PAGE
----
WORKED OVER Exposing the hellscape of work

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HOW DO WE HANDLE THE TRUTH ABOUT WORK?  We ignore it.

We ignore the stark reality that working for a living for many of us—too many of us—is now a hellscape: a nightmare world of precarious work, usually low-paid, sometimes unpaid, often part-time; combined with grossly unfair and shitty working conditions and pay; all in the shadow of the ever-present threat of having your job snatched away to be shipped offshore to some country in Asia.

We ignore the fact that the Canadian promise of stable, good jobs, with decent pay and benefits, even the possibility of a career, are well out of reach of more and more of us.

We ignore the truth that of all this is so plain and obvious we have to invent a whole new language to describe it. For example, the word “precariat” has been coined to describe an emerging class of people whose working life consists of scrambling to find short-term work to survive.

In the Greater Toronto Area and Hamilton, this is now half of the working population. Fancy new terms are being used to describe the situation: “gig economy,” "job churn," and the like.

Facing the hard truth
More of the hard truth of what life at work is like these days, for those lucky enough to find some, was revealed in a recent CBC radio series called "Hard At Work." The series featured Ontario workers telling their own stories about their life at work. Their stories are eye opening and alarming.

Workers told stories of being paid $1.18 an hour; of being fired for no reason; of being cheated out of wages; of being expected to work for free; of part-time pay for full-time hours; of mental collapse and miscarriage.

“The elephant in the room is working full-time for no pay,” says one young worker, a student employed as an unpaid intern, who tries to survive as a restaurant server on evenings and weekends. To top it off, she has to pay tuition for the privilege. Universities, in fact, are serving as a cheap-labour conduit: Western University alone farms out more than 3,000 unpaid internships to willing employers. Further predatory abuse of interns—mandatory overtime, for example—adds to the misery.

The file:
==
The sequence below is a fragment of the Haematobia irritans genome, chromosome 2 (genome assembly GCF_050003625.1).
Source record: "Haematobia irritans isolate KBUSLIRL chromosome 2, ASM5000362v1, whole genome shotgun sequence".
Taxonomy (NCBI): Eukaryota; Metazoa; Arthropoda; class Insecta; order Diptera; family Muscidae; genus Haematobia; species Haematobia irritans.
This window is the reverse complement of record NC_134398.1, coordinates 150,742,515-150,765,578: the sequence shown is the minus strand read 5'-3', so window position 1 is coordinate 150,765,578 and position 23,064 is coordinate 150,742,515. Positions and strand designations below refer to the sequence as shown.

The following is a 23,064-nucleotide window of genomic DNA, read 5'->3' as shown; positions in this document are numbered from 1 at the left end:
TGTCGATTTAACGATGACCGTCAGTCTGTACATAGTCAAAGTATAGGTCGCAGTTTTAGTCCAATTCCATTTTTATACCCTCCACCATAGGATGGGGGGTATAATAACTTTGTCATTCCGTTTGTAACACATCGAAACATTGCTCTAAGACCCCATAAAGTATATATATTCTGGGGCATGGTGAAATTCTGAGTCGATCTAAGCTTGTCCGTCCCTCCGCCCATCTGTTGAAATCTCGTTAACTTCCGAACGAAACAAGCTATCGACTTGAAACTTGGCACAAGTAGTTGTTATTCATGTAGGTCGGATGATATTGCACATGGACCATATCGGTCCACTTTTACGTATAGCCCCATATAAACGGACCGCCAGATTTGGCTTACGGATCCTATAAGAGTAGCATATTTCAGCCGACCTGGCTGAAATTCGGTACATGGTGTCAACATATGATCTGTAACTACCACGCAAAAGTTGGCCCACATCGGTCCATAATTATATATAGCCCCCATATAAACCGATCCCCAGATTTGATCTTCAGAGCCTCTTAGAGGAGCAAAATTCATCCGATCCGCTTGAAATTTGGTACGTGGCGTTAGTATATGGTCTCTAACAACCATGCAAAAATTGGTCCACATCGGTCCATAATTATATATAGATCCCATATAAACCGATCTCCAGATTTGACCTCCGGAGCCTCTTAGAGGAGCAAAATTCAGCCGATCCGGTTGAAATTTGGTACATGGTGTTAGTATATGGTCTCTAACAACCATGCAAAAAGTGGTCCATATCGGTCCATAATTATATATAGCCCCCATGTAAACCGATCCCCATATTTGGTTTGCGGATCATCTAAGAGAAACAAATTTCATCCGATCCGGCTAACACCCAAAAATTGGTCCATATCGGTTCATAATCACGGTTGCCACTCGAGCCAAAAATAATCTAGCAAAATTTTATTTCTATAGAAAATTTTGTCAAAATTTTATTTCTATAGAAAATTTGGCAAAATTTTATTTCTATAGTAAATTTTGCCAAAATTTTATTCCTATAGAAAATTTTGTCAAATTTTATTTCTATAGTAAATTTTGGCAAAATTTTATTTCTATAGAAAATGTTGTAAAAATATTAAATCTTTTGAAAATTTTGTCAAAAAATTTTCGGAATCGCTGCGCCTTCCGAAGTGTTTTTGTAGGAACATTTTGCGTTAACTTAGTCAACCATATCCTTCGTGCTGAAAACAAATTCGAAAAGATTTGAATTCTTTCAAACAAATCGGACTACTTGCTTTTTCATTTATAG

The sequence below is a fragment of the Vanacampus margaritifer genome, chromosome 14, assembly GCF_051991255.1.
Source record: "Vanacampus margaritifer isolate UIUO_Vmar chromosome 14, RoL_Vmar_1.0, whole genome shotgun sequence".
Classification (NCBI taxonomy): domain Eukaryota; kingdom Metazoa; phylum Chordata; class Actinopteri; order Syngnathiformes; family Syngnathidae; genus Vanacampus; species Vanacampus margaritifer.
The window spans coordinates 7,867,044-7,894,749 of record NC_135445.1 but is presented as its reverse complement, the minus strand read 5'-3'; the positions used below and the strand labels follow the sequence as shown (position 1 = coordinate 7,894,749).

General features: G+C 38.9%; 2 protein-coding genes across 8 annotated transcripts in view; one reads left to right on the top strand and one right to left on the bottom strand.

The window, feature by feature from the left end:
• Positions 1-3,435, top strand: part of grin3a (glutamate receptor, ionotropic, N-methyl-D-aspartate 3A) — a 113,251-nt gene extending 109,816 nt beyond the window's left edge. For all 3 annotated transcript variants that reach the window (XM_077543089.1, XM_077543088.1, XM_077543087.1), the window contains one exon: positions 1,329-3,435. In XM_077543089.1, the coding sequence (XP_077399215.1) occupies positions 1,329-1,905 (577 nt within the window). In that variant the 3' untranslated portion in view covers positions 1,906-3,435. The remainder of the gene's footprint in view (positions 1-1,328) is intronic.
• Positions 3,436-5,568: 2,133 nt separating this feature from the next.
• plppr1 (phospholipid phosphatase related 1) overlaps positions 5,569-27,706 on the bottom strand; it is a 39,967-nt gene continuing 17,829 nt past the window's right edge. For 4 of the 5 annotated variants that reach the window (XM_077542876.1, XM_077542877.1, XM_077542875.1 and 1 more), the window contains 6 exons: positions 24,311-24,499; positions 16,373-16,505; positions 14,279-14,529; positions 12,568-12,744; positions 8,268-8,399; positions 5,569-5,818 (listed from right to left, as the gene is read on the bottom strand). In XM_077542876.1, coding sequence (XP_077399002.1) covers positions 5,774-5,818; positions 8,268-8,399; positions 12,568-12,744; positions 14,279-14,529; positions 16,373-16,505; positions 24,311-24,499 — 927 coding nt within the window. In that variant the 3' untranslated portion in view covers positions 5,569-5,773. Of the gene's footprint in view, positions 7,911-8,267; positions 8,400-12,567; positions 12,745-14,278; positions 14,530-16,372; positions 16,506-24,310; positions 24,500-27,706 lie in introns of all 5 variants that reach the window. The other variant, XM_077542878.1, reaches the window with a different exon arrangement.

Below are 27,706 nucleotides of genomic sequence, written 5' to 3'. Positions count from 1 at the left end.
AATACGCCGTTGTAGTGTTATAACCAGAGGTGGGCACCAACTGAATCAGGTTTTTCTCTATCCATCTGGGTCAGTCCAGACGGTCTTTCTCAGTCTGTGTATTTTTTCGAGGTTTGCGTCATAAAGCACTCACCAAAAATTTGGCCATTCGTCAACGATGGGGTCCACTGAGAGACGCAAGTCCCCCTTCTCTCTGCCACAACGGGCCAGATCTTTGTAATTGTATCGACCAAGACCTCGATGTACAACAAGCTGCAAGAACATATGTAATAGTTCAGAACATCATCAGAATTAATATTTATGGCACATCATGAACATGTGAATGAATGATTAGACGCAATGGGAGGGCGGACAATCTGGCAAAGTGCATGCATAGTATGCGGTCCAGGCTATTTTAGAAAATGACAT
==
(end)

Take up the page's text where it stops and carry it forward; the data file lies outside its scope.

Sandra Starr, an occupational therapist, was let go by a contractor for complaining after they refused to pay her for weeks. Authorities threw up their hands. The police said it was a civil matter. Her MPP told her to lawyer up. The Ontario Ministry of Health said they could do nothing, because she was on contract. She finally had to turn to small claims court, where she won her back wages, interest and costs.

The uncertainty and stress of precarious employment over many years can literally drive workers mad. “I would be leaving meetings feeling like I was having a heart attack,” says Victoria Muir, “but I just stayed with the culture to work hard, stay quiet and not complain.” She was offered permanent work, but at that point suffered a complete nervous collapse—and a miscarriage as well.

How about part-time work that is actually full-time? A grocery clerk at Food Basics found that she was working regular 40-hour weeks, while being paid at the substantially lower part-time rate—30% less, for doing the same work.

These horror stories keep piling up. They make the truth about work harder and harder to ignore. So hard to ignore the Ontario government was prompted to launch a public process to guide a thorough revision of the Ontario Labour Standards Act to make the act better suited to the reality of work now.

While Ontario may be changing labour standards laws, the issue is, as always, enforcement. Unions can be a bulwark against abuses, but it’s an uphill climb even for them. And most work now—precarious and otherwise—is non-union.

“Get used to it,” says Canada’s Liberal Finance Minister Bill Morneau. Young people should expect a number of “career changes” during their working life, he says—or, put more honestly, they shouldn’t expect a career at all, just one dead-end job after another. If they’re lucky, they might even get paid.

How will we handle this truth
There is no denying this truth—the new normal. The wider issue, of course, is how we handle a disposable-worker economy, generated by years of government austerity, de-regulation and the rising inequality that inevitably follows.

Will we shrug and plod along? Or will we resist and demand a new truth that will offer real possibilities for a decent future for us and for our children and theirs. Our work, as we can see, is cut out for us.

 

This article was originally published by The Canadian Labour Institute.  

Reprinted with permission for CALM Members use.

http://www.canadianlabourinstitute.org/index.php/story/worked-over